Copyright © 2019 Albuquerque Journal
Since the fall, two Cessna aircraft have flown daily over New Mexico’s southeastern plains to snap detailed images of methane plumes billowing out of oil and gas operations in the Permian Basin.
The aircraft use special cameras equipped with spectrometers that measure methane through reflected sunlight while simultaneously collecting optical images backed by GPS to precisely identify where the plumes are coming from. California-based Kairos Aerospace developed and patented the cameras, known as “LeakSurveyors,” which it attaches to the wings of rented Cessnas. That allows the company to map hundreds of miles of Permian-based methane emissions every day.
Kairos plans to survey the entire Permian Basin in both West Texas and southeastern New Mexico, covering a total of 60,000 square miles by the end of this year.
“We’re looking at everything, from well pads to pipelines,” Kairos co-founder and CEO Steve Deiker told the Journal. “We can pinpoint emissions down to 20 feet or so from the source to actually see where the leak is coming from. It will be the largest comprehensive survey of methane leaks in an oil field ever done.”
Kairos’ effort reflects unprecedented national attention on methane emissions in the Permian Basin, particularly on the New Mexico side, where state officials are preparing new regulations for the first time to crack down on methane releases by industry.
Seeking dependable data
To do that, the state needs dependable baseline data that accurately shows current emission levels in New Mexico and where they’re coming from. That’s critical to set effective policies to reduce emissions and continue tracking trends into the future, said Energy, Minerals and Natural Resources Secretary Sarah Cottrell Propst.
“We need a base platform for effective regulations,” Cottrell Propst said. “We don’t have great data yet and we need it.”
Methane emissions are now front and center in New Mexico efforts to reduce greenhouse gas emissions, since methane is about 86 times more powerful than carbon as a heat-trapping gas during the first 20 years after its release into the atmosphere.
And New Mexico’s oil and gas industry is a major contributor, especially given the boom in Permian-based production in recent years.
Gov. Michelle Lujan Grisham ordered Cottrell Propst and Environment Secretary James Kenney in January to jointly develop a new regulatory framework for reducing methane emissions. It is part of a broad executive order for state agencies to work on cutting greenhouse gas emissions overall by 45 percent below 2005 levels over the next 12 years.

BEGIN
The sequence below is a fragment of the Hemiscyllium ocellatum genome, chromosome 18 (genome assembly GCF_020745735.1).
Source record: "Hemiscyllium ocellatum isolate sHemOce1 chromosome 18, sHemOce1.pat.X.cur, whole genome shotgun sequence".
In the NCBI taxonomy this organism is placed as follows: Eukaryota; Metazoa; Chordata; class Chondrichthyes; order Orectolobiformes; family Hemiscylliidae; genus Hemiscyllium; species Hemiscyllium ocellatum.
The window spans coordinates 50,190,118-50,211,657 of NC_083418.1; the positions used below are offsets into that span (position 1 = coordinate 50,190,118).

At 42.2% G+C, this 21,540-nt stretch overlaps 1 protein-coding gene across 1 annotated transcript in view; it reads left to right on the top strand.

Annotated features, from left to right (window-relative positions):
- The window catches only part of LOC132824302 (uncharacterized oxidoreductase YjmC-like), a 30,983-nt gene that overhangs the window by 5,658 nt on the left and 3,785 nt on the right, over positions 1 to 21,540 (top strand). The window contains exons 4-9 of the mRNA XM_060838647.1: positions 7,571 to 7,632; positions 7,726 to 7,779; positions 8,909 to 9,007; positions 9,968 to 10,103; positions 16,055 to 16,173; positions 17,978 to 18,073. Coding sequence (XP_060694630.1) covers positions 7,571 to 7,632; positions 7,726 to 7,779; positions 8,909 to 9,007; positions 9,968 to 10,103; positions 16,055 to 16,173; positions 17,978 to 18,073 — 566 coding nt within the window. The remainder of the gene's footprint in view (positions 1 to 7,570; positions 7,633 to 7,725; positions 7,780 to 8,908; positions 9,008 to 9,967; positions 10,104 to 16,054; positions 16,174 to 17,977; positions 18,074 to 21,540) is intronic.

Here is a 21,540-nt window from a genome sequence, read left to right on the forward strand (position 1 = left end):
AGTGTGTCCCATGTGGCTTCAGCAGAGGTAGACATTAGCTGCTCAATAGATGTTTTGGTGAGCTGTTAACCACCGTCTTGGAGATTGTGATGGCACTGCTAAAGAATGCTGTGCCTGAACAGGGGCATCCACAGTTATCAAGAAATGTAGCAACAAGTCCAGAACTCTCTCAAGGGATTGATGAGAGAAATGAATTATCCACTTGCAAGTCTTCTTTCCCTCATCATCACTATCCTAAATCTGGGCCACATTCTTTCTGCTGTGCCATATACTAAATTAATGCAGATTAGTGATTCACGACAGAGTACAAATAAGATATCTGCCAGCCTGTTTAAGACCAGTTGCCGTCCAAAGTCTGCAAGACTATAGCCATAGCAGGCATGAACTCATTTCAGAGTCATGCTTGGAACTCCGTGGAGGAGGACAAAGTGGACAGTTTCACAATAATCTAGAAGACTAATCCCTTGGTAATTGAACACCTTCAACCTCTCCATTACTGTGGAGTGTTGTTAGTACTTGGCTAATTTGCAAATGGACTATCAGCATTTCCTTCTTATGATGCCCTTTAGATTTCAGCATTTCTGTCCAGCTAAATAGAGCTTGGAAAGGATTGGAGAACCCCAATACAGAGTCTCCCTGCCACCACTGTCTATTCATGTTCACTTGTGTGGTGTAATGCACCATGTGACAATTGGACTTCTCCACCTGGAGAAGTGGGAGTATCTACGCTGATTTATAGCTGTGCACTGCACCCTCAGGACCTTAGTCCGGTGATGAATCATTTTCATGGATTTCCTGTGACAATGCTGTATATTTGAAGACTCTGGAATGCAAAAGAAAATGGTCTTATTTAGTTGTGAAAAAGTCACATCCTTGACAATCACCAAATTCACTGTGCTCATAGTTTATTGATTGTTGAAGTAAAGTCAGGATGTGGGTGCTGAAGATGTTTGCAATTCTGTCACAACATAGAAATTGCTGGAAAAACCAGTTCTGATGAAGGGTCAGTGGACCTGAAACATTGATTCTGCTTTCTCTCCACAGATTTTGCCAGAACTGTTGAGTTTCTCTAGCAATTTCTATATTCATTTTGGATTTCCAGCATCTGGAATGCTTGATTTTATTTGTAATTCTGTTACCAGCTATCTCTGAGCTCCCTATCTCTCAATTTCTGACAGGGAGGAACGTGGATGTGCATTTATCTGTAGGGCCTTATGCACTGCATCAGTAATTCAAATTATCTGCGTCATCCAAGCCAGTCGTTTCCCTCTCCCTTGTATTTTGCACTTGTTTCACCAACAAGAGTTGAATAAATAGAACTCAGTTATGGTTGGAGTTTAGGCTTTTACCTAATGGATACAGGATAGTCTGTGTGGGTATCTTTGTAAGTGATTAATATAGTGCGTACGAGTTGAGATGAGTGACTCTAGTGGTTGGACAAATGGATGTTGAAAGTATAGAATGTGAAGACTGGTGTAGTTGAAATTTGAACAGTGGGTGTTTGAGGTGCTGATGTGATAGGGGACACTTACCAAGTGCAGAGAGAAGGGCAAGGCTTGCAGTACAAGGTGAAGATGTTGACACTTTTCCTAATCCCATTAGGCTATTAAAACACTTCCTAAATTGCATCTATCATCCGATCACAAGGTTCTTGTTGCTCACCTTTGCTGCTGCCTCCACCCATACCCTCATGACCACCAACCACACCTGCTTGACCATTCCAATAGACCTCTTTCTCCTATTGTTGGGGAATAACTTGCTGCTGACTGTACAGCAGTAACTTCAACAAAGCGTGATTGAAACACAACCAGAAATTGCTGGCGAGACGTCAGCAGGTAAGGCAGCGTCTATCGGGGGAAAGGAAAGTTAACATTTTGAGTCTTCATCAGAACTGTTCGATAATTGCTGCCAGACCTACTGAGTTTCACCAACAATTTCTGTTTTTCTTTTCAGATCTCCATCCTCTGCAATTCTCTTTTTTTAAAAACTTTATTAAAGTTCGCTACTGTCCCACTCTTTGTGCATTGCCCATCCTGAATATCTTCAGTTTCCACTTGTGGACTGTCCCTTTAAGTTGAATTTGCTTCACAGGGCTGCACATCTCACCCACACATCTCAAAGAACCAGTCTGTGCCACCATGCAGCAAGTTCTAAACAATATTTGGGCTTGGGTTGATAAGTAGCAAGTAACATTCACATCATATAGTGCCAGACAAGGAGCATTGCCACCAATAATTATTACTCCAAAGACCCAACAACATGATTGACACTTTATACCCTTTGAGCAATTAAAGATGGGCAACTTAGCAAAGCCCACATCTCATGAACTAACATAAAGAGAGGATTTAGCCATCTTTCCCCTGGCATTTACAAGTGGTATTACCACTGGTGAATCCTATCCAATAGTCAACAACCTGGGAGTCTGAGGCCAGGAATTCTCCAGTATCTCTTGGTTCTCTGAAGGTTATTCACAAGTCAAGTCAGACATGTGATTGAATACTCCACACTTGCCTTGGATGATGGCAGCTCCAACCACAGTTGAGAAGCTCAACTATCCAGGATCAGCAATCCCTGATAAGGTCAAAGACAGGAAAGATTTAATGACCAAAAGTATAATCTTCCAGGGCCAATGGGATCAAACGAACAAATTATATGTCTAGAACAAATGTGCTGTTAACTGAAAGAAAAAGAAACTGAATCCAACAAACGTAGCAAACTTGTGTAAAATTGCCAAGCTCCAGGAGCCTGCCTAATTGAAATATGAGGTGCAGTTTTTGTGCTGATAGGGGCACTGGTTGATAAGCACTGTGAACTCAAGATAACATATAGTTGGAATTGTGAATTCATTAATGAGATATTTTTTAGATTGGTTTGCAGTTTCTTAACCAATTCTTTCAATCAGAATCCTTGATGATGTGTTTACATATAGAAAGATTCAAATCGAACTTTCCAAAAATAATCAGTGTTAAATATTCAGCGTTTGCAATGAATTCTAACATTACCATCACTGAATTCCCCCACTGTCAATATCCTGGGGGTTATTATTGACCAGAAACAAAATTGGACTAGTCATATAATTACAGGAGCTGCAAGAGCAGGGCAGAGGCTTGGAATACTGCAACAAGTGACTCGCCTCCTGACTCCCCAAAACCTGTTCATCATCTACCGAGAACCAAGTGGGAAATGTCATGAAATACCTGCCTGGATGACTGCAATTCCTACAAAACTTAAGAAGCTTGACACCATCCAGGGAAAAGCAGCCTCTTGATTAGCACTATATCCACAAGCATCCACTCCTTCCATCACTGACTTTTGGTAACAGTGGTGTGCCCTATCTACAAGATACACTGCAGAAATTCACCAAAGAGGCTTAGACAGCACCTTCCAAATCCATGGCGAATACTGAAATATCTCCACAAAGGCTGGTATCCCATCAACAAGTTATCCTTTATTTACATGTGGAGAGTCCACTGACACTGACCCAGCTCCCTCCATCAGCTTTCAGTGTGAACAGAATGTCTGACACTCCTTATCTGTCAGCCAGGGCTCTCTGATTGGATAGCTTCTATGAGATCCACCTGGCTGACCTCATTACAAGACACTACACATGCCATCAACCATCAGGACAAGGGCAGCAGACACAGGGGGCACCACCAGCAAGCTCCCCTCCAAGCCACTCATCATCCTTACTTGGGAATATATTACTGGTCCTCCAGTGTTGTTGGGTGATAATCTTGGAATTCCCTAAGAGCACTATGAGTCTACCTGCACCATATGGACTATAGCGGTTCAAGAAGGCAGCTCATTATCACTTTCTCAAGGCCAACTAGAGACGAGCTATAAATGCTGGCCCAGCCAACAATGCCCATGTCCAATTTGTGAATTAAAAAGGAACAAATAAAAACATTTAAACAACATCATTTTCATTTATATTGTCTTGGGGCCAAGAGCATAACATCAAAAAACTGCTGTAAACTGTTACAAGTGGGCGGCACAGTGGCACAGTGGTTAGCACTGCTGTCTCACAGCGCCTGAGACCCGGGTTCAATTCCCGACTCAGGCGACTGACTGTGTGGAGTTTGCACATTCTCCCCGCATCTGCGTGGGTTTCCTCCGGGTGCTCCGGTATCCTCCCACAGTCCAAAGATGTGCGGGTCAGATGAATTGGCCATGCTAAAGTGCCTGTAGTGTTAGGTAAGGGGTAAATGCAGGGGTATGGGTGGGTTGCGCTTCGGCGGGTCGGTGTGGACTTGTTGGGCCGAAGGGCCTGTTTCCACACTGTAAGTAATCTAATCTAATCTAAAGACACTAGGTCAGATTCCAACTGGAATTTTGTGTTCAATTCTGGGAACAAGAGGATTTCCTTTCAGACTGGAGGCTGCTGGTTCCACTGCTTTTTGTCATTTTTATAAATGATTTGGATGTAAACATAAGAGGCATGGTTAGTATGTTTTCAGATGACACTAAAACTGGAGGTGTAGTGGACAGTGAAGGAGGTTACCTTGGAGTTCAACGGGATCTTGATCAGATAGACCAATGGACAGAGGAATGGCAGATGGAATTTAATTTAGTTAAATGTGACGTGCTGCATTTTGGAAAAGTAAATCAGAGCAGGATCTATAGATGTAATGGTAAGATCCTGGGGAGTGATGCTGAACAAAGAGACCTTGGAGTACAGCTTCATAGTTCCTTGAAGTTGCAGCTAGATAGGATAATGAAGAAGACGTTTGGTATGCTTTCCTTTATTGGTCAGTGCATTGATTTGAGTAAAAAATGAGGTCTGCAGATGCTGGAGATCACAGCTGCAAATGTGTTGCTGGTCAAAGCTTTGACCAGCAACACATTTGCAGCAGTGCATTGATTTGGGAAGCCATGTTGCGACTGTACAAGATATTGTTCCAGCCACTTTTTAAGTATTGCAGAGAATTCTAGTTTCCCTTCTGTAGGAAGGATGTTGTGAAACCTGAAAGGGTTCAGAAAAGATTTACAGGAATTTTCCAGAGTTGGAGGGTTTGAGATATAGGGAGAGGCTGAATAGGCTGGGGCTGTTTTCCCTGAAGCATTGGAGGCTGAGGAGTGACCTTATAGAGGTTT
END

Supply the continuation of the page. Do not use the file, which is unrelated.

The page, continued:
The methane problem stems from venting, flaring and leaking of natural gas during industry operations. But there’s no consensus-based estimate of just how much is escaping, nor clear data on the originating sources.
Current estimates come from the U.S. Environmental Protection Agency, and from environmental groups that work with universities and other research institutes. But those studies have generated fierce bickering between industry and environmentalists over the findings.
Industry stands by the EPA, which reported last year that methane emissions from both New Mexico’s side of the Permian and the San Juan Basin in the Four Corners area dropped by 6 percent from 2016 to 2017.
Based on EPA data, a new study released in April by the industry-funded research institute Energy in Depth said methane emissions in the Permian Basin overall, including New Mexico and West Texas, fell by 4.2 percent from 2011-2017, from a total of 4.8 million metric tons to 4.6 MT. And that’s despite a 125 percent leap in oil and gas production in the basin during the same period.
That demonstrates a 57 percent plummet in the intensity of emissions from operations there, according to the report.
New Mexico Oil and Gas Association Executive Director Ryan Flynn said the decline reflects voluntary industry efforts to reduce emissions with new technology, plus ramped up monitoring and mitigation efforts.
“The intensity of methane emissions declined dramatically over time in the Permian even while we saw massive increases in production,” Flynn said. “Everyone agrees that we need to reduce emissions, but we need to look at measures that gain the most bang for the buck.”
Industry wants to work with state officials, but regulatory measures should be “reasonable,” Flynn added.